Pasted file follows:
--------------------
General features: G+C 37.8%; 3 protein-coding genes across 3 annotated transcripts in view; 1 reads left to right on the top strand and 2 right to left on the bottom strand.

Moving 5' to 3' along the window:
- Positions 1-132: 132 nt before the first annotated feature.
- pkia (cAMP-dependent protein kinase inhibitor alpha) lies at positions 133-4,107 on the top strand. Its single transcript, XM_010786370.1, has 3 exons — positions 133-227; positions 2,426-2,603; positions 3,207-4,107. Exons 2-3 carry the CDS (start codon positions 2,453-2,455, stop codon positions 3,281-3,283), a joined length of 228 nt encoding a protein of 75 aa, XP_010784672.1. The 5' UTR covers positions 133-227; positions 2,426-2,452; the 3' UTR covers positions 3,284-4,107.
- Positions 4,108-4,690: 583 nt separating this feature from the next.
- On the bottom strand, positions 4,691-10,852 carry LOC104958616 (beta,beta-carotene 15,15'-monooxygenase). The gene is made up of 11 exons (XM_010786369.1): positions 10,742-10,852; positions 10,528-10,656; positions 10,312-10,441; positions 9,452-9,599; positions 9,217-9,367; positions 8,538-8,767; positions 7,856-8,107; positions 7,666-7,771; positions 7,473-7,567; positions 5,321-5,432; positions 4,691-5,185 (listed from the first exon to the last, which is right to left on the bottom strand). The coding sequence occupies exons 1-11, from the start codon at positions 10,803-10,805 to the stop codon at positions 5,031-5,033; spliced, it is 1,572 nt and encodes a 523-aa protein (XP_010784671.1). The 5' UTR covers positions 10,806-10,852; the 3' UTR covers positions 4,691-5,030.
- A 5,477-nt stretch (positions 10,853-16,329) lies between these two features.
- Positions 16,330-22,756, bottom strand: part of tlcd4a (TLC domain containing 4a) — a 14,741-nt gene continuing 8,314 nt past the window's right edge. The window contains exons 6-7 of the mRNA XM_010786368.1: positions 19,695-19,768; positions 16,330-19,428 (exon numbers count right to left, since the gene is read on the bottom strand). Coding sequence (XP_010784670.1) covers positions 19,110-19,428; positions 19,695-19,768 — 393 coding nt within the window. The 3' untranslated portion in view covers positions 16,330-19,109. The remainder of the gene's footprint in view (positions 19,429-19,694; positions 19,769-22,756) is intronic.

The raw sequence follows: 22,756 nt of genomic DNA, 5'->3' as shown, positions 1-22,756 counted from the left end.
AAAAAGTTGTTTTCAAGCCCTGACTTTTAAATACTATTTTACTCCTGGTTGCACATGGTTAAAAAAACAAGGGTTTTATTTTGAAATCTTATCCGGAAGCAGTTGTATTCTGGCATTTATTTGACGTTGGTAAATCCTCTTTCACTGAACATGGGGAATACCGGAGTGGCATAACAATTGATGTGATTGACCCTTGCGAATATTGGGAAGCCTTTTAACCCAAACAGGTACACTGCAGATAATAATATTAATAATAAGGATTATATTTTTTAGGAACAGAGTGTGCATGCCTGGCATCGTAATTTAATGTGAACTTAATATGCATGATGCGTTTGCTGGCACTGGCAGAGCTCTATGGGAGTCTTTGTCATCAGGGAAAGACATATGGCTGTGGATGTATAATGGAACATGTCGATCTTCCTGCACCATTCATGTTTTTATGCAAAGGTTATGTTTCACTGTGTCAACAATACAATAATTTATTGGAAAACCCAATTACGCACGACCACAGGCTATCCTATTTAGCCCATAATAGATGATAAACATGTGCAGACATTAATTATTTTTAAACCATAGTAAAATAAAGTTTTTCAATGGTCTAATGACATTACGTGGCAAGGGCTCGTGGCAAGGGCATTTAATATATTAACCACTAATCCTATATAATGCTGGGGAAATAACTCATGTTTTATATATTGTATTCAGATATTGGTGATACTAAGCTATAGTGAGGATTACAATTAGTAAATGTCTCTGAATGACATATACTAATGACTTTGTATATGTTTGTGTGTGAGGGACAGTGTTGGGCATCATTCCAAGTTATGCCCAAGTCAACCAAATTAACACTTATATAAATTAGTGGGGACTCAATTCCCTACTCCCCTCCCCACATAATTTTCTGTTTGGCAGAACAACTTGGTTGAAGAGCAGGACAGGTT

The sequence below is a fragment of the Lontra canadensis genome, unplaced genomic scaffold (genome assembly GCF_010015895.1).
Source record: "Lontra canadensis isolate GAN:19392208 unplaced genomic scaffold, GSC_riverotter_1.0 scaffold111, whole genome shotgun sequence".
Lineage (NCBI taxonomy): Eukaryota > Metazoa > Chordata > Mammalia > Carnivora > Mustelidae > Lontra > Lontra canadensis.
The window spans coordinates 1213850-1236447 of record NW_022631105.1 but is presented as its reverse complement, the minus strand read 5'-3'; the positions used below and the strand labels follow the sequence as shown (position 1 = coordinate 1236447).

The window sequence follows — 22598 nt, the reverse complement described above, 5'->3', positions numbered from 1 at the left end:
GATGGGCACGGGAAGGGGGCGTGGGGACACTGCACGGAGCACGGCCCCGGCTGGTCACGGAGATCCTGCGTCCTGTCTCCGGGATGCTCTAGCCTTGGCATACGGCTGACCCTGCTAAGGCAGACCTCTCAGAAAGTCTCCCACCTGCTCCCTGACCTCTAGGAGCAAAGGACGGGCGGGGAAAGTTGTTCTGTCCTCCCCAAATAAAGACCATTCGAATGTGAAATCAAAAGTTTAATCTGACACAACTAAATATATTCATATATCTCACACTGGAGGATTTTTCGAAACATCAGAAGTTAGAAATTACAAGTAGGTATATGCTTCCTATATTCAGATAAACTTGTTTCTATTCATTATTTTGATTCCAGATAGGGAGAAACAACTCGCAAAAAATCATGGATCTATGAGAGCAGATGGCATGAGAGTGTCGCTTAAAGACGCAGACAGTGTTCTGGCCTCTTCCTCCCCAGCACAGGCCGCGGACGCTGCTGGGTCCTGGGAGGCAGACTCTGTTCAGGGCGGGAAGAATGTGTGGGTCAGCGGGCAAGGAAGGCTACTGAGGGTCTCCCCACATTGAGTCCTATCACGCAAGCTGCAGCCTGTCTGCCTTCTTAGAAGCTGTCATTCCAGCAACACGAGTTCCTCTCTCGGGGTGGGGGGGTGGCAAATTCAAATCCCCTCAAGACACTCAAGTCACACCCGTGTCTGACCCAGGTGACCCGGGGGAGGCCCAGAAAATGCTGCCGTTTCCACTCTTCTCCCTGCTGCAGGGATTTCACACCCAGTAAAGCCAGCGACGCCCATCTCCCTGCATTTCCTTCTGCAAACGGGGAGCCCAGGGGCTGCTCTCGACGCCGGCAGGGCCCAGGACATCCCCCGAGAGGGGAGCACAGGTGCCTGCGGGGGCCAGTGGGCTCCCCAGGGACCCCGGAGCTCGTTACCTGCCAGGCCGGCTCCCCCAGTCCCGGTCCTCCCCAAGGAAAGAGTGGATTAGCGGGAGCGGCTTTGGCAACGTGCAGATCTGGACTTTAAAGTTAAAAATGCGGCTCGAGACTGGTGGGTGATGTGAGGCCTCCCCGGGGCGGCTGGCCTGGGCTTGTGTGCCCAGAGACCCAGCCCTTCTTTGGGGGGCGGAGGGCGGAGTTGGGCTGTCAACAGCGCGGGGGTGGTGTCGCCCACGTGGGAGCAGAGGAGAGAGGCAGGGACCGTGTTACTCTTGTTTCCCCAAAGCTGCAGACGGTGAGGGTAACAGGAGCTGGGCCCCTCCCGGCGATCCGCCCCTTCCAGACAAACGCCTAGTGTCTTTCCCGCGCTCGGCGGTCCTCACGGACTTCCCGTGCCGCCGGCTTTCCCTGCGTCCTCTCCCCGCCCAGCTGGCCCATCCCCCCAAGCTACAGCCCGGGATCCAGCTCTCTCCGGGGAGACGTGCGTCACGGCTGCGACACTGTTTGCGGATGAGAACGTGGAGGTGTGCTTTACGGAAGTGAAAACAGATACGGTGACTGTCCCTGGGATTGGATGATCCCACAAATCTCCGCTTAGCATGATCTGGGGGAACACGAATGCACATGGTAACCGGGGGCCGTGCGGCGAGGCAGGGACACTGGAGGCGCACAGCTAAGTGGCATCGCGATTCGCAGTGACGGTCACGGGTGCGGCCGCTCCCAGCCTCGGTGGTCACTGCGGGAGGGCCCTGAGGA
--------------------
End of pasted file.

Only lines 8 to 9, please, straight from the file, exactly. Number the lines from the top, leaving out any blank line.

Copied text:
- Positions 16,330-22,756, bottom strand: part of tlcd4a (TLC domain containing 4a) — a 14,741-nt gene continuing 8,314 nt past the window's right edge. The window contains exons 6-7 of the mRNA XM_010786368.1: positions 19,695-19,768; positions 16,330-19,428 (exon numbers count right to left, since the gene is read on the bottom strand). Coding sequence (XP_010784670.1) covers positions 19,110-19,428; positions 19,695-19,768 — 393 coding nt within the window. The 3' untranslated portion in view covers positions 16,330-19,109. The remainder of the gene's footprint in view (positions 19,429-19,694; positions 19,769-22,756) is intronic.

The raw sequence follows: 22,756 nt of genomic DNA, 5'->3' as shown, positions 1-22,756 counted from the left end.